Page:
This volume of Making Our Media focuses on the praxis of alternative media, including radio, video, film, and Internet initiatives in South and North America, southern Africa, India, Australia, and Europe. Chapter authors consider the relationship between these media and the people they serve, reevaluate established theoretical frameworks, and present new ones for understanding alternative and citizens' media in light of contemporary local and global realities. While some of the authors critically explore the internal operations of citizen's media, including their gender, race and power dynamics, others shed light on how alternative media interact with different political formations, such as the (nation) state and social movements. Grounded in empirical evidence and theoretical insight, the book takes a critical approach to the roles alternative and citizens' media can play in building inclusive, participatory democracies.
"He felt the scent and the golden glow of the sunset light as intensely as he felt the dead silence which reigned between himself and Hester almost with the effect of a physical presence."
Meet Maudie, a plucky young girl, and her friend Bear, a gentle giant with a heart of gold.
Although precise definitions have not been agreed on, historical cinema tends to cut across existing genre categories and establishes an intimidatingly large group of films. In recent years, a lively body of work has developed around historical cinema, much of it proposing valuable new ways to consider the relationship between cinematic and historical representation. However, only a small proportion of this writing has paid attention to the issue of genre. In order to counter this omission, this book combines a critical analysis of the Hollywood historical film with an examination of its generic dimensions and a history of its development since the silent period.Historical Film: A Critical Introduction is concerned not simply with the formal properties of the films at hand, but also the ways in which they have been promoted, interpreted and discussed in relation to their engagement with the past.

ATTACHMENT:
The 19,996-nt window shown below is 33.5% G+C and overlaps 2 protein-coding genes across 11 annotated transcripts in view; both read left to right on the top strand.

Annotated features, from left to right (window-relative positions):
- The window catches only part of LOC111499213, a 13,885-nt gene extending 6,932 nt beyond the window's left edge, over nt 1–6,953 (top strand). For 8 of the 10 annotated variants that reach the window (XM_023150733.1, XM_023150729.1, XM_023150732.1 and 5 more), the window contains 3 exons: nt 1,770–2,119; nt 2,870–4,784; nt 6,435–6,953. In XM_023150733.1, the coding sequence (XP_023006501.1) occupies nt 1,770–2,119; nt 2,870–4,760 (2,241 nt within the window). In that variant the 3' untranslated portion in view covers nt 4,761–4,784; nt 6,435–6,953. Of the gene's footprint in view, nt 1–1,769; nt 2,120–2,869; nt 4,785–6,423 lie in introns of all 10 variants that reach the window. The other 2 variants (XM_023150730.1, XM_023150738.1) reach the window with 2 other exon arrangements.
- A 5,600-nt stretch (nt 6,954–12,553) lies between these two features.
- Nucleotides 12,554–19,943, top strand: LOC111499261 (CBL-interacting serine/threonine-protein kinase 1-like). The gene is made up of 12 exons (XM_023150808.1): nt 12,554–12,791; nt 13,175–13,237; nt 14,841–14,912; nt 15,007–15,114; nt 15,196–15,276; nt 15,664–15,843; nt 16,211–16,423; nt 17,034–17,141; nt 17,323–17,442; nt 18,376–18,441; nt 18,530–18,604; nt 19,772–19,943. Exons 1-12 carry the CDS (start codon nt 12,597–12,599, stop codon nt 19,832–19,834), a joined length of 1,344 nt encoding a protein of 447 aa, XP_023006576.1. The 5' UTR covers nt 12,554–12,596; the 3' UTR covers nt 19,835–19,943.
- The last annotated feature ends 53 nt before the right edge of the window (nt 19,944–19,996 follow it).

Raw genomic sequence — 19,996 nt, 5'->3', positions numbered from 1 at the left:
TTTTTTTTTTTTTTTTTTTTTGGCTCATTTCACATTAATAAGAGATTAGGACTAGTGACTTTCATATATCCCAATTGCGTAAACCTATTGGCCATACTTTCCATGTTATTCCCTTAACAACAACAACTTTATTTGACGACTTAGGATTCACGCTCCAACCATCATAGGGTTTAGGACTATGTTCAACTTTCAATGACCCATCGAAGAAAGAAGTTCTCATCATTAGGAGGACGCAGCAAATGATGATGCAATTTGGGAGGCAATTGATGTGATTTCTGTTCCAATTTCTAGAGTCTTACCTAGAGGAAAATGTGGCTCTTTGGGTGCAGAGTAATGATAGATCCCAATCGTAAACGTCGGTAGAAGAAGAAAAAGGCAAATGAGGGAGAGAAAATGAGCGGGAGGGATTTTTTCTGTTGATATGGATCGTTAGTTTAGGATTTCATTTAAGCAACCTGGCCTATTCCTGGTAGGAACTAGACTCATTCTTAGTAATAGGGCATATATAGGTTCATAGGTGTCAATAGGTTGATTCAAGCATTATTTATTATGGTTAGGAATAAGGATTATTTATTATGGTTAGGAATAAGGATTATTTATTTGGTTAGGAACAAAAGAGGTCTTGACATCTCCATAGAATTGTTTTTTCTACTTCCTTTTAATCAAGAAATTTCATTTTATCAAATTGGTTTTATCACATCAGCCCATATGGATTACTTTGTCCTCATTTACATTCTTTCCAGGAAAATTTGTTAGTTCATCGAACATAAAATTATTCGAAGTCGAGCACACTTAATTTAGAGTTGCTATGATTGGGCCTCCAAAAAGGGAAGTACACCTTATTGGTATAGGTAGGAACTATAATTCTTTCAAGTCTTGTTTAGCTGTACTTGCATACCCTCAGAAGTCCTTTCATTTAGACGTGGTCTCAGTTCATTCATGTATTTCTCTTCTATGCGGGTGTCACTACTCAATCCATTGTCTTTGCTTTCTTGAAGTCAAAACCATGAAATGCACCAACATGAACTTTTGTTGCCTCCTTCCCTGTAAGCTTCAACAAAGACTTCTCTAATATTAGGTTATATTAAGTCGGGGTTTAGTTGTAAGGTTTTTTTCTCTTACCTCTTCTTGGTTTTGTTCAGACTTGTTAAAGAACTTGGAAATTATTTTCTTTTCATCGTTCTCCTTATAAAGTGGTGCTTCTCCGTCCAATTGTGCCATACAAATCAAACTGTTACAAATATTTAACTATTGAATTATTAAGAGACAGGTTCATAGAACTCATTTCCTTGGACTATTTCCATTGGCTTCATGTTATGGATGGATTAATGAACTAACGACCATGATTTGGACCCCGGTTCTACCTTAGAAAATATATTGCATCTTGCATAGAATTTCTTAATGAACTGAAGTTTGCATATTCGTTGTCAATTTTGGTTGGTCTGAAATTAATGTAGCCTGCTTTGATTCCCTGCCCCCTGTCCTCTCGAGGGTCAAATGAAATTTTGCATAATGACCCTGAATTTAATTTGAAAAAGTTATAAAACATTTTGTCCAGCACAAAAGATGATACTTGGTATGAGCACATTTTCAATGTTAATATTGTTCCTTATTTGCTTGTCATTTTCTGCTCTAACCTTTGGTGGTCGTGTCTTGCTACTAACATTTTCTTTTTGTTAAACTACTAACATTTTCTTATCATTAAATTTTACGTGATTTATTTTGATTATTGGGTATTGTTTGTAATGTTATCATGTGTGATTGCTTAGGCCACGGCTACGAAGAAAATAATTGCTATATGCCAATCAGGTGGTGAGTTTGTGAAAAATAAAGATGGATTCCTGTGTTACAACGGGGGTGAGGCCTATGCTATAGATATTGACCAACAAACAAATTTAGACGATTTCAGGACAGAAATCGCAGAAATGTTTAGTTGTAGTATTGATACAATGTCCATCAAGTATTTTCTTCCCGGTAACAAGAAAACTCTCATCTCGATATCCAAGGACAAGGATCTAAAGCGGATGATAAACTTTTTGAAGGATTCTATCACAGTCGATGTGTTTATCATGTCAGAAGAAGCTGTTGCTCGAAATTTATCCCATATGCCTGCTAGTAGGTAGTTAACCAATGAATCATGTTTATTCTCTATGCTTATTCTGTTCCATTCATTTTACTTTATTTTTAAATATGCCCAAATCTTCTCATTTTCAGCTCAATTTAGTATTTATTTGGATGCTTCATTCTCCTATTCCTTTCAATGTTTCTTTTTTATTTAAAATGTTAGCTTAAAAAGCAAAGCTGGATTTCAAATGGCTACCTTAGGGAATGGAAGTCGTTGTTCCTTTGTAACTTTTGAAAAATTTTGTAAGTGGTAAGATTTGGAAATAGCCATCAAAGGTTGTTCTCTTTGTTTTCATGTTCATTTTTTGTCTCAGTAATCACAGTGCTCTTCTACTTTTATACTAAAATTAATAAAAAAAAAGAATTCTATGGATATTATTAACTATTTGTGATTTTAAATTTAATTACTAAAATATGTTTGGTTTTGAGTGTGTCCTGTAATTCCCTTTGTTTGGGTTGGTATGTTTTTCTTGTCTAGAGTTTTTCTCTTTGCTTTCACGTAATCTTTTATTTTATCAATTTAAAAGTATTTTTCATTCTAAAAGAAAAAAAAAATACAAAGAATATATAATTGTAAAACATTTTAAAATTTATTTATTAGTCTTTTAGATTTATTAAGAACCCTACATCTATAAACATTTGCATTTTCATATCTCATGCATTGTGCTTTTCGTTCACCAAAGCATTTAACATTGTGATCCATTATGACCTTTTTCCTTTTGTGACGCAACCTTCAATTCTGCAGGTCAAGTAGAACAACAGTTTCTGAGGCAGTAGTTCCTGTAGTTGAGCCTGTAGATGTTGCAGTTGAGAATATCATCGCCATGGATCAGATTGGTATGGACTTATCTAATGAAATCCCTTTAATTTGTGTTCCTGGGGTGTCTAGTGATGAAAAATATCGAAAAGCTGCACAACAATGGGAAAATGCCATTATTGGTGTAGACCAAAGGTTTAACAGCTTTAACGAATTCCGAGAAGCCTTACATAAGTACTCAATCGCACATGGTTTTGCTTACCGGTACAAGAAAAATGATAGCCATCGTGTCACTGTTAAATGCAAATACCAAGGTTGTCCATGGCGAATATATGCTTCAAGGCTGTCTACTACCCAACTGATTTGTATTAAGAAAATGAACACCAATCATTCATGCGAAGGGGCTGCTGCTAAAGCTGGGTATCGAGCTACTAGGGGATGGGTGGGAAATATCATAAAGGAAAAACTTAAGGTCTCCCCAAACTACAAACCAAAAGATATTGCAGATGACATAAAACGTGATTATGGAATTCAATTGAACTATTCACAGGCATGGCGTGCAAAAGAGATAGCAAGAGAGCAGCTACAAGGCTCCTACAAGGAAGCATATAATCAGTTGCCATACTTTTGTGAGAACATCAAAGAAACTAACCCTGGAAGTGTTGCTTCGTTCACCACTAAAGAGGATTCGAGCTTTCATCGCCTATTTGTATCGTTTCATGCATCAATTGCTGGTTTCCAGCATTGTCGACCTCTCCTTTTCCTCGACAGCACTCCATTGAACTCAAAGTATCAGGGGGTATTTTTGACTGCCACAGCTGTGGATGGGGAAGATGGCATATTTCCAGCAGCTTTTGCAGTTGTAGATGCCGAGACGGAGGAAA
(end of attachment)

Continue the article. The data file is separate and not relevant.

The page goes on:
“Statemaking and Territory in South Asia: Lessons from the Anglo–Gorkha War (1814–1816)” seeks to understand how European colonization transformed the organization of territory in South Asia through an examination of the territorial disputes that underlay the Anglo–Gorkha War of 1814–1816 and subsequent efforts of the colonial state to reorder its territories. The volume argues that these disputes arose out of older tribute, taxation and property relationships that left their territories perpetually intermixed and with ill-defined boundaries. It also seeks to describe the long-drawn-out process of territorial reordering undertaken by the British in the nineteenth and twentieth centuries that set the stage for the creation of a clearly defined geographical template for the modern state in South Asia.
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